Philodendron Atom: Complete Care Guide

If you are looking for a beautiful rare plant that won’t break the bank, the philodendron atom could be just the plant for you! While many of the most popular philodendron species are vining plants, philodendron atom is actually a clumping variety. This means that it will stay relatively small and should make a great addition to your houseplant collection. 

As a native to the tropical forests of South America, the philodendron atom generally likes indirect light, higher humidity, and warmer temperatures, but for more in-depth care requirements check out the rest of this article. You will be more than ready for your new plant by the end of our care guide. 

Philodendron Atom Care

Our complete care guide will give you all the information you need to keep philodendron atom successfully. Other names you may hear for this plant are lacy tree philodendron and horsehead philodendron. 


Similar to other South American philodendrons, like the splendid, atom prefers temps between 70-80 degrees. While they can tolerate some fluctuations, they will start to show signs of stress when exposed to temps above 85 and below 60 for extended periods of time. 

Signs of stress from high temperatures can be dried-out soil, yellowing leaves, brown leaves, and wilting. 

Signs of stress from low temperatures are wilting leaves, poor water absorption, and yellow leaves. 


As a rainforest plant, philodendron atom prefers relatively high humidity, between 60-70%, but they can usually tolerate as low as 50%. Since most houses are much lower than this, you will need to raise the humidity around your plant for it to thrive. 

You can raise the humidity several ways relatively easily. Humidifiers, pebble trays, and misting are the most common methods. 


If you are looking for the simplest solution, look no further than a humidifier. These can be purchased online or in your local big box stores. While this is the most expensive option, it is also the easiest, and you can get more bang for your buck by placing several humidity loving plants nearby. Simply keep the humidifier filled and your plants will be happy and healthy. 

Pebble Trays

My favorite method for raising humidity is DIY pebble trays. You can make them as basic or as intricate as you like. This option tends to be very cost effective and it will keep your plant happy. To make a pebble tray, simply find a tray that is about 2-4” tall and a few inches wider in diameter than your plant pot.

Place pebbles or rocks in the tray up to the edge of the tray. Then fill the tray with water to just below the top of the pebbles. Place the pot on top of the rocks and voila. As the water evaporates from the tray, it will provide your plant with the humidity it craves. 


I don’t like to rely on misting as my only means for raising humidity, but it is good in a pinch, or as a supplement to a pebble tray. If you like misting your plants and can be dilligent with how often you do it, you could use this method as your sole means of raising the humidity.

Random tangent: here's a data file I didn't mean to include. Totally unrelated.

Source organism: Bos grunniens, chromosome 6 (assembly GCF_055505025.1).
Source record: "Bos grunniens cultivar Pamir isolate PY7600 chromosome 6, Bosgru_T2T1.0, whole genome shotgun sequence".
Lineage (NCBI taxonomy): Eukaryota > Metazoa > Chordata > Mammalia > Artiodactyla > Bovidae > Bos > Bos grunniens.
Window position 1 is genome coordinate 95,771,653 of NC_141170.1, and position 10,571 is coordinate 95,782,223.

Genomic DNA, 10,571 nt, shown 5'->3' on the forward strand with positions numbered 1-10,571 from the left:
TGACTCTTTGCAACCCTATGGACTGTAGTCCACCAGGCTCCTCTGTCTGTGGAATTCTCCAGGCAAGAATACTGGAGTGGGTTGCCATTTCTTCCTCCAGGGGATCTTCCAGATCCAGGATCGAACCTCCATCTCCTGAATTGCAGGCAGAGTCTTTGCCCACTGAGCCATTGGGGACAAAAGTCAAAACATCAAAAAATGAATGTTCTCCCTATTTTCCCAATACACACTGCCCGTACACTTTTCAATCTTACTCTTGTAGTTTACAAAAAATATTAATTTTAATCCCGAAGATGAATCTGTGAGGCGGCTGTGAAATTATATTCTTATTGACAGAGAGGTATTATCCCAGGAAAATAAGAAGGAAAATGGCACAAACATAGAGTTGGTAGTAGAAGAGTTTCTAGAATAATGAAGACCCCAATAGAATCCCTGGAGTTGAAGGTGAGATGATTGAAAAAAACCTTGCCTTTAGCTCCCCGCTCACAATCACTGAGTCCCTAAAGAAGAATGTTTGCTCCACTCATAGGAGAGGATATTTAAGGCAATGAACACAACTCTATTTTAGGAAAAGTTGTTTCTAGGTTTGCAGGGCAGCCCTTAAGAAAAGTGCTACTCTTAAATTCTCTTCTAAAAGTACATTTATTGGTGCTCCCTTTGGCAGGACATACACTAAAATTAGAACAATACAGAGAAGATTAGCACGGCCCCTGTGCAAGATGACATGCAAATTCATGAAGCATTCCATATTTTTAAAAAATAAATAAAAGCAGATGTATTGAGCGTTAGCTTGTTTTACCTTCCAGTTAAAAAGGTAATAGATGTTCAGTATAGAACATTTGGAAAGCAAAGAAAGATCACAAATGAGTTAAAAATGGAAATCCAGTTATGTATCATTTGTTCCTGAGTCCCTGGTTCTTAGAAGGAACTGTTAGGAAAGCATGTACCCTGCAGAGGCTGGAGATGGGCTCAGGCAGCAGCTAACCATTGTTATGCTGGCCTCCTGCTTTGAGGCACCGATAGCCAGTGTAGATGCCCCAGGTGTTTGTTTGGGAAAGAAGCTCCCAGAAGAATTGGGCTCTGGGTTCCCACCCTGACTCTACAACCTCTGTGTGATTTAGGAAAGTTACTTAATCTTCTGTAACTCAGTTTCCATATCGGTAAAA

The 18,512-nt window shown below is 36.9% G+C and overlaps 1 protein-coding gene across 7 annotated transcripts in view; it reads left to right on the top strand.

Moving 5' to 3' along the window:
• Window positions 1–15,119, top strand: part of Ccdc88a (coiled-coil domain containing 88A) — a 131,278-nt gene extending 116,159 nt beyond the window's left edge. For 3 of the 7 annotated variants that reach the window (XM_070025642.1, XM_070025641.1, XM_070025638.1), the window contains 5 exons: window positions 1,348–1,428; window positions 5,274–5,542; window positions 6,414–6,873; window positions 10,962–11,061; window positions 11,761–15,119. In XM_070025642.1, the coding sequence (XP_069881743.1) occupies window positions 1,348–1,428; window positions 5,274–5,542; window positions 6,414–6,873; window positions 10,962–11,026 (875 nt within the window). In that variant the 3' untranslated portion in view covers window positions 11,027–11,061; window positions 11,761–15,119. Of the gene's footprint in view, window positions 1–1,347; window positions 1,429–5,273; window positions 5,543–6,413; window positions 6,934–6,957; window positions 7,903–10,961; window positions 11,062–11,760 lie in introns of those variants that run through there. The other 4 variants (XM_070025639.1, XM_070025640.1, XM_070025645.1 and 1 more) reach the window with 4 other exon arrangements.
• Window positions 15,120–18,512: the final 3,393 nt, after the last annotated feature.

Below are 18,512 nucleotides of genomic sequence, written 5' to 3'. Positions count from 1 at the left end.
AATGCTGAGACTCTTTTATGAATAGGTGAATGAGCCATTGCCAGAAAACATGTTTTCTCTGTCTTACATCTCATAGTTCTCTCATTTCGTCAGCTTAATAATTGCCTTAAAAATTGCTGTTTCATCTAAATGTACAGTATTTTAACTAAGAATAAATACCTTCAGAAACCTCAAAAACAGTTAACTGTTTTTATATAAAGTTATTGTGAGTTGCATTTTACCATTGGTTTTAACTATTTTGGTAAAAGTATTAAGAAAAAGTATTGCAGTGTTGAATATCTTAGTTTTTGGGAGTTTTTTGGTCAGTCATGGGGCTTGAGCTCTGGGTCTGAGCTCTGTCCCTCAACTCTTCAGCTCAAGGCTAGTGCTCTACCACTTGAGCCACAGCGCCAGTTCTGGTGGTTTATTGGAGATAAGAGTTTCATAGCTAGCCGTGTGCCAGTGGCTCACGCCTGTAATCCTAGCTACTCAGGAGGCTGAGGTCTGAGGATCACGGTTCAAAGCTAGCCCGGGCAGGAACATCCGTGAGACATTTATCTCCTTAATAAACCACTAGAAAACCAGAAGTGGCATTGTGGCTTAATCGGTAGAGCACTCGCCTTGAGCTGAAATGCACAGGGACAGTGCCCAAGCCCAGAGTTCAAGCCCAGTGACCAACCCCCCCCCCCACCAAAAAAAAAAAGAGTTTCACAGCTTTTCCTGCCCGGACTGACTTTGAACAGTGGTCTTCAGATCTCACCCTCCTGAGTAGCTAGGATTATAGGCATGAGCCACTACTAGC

Missing a few of your scheduled mistings can result in your plant showing signs of stress, so if you know you won’t always be able to mist on a schedule, try a pebble tray or a humidifier instead. 


One of the most important aspects of plant care is a good watering schedule. Every plant is different, so you will need to get to know your plant to know when the optimal time to water is. For most philodendron atoms, you will want to water roughly once a week in the spring and summer, and every other week in late fall through winter. 

Keep an eye on your plant’s soil to be sure you are watering frequently enough. Philo. atom prefers its soil to be damp at all times, but not soggy, as soggy soil can lead to root rot. Before watering, always check the top 2” of your plant’s soil. If the top is starting to dry out it is a good time to water. If it is still wet, check back in a day or two. 


Since philodendron atom is native to the understory of the rainforest, they have evolved to thrive in the indirect light that filters down through the trees of their habitat.

To recreate this in your home, place your plant in a room that gets lots of bright indirect light throughout the day. An east-facing window is usually ideal for this, but other windows can work as well. 

If you notice your plant’s leaves have spots that are starting to look burnt, it could be that your plant is getting too much direct sunlight.

Try moving it further from the window. If your plant is having trouble absorbing water it could be due to not enough light, so move it to a brighter area, or consider adding a plant grow bulb to the room. 


Philodendron atom prefers well-draining rich soil. For mine, I use a mixture of one part potting soil, 1 part sphagnum moss, and 1 part perlite. I prefer to use FoxFarms brand of potting soil, but it can sometimes be hard to find, so feel free to use whatever potting soil you prefer. 


It’s a good idea to repot your philodendron atom every other year. Even if your plant hasn’t outgrown its pot, it will appreciate fresh soil. Every time you water your plant, some of the soil is lost through the drainage hole, and even with added fertilizers, your plant will quickly eat up the nutrients from the soil in its pot. That is why regular repotting is so important. 

Selecting the right pot can also be an important part of plant care. I recommend using a terra cotta pot with a drainage hole for philodendron atom.